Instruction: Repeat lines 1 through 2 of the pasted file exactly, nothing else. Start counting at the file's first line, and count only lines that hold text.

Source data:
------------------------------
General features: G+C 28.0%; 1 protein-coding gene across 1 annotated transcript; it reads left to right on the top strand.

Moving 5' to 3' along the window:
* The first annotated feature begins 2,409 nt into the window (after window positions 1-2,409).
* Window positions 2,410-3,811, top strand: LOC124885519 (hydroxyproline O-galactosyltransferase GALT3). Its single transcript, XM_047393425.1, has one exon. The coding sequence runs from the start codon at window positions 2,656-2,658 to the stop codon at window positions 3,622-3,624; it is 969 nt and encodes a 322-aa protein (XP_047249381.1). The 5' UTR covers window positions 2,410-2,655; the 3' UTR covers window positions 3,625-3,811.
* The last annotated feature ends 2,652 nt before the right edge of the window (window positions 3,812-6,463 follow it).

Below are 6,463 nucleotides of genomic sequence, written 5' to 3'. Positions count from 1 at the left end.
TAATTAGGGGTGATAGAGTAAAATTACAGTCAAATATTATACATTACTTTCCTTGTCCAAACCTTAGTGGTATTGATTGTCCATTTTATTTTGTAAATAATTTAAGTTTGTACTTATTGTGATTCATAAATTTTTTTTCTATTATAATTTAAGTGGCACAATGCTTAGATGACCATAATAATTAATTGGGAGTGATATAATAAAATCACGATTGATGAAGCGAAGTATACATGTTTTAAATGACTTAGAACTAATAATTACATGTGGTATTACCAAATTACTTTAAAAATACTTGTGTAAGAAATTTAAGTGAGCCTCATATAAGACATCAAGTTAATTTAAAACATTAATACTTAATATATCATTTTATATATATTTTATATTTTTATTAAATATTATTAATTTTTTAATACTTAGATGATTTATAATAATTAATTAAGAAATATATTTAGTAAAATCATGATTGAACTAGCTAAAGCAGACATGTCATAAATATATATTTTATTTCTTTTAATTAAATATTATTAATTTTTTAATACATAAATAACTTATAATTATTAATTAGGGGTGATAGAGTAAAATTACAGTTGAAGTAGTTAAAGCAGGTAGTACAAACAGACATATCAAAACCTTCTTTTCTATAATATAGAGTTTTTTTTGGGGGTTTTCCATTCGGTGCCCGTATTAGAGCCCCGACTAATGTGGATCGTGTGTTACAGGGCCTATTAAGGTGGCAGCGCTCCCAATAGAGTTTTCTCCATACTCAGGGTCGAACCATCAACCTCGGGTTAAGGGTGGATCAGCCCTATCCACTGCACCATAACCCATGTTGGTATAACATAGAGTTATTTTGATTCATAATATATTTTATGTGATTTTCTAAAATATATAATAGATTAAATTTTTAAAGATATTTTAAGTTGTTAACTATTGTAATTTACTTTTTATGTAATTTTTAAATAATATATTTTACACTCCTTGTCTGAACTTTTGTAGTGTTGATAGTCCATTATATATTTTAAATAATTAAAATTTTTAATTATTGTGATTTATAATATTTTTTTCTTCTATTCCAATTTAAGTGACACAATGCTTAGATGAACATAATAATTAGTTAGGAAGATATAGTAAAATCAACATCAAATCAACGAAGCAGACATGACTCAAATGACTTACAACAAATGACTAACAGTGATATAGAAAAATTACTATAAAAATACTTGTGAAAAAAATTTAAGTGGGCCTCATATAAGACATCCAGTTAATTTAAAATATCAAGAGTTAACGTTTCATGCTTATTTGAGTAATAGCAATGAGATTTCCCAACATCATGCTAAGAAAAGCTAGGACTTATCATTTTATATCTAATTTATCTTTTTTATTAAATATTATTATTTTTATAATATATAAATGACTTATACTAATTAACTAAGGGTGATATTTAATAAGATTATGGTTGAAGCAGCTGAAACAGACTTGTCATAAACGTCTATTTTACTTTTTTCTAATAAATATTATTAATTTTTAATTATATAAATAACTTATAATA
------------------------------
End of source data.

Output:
General features: G+C 28.0%; 1 protein-coding gene across 1 annotated transcript; it reads left to right on the top strand.

Moving 5' to 3' along the window: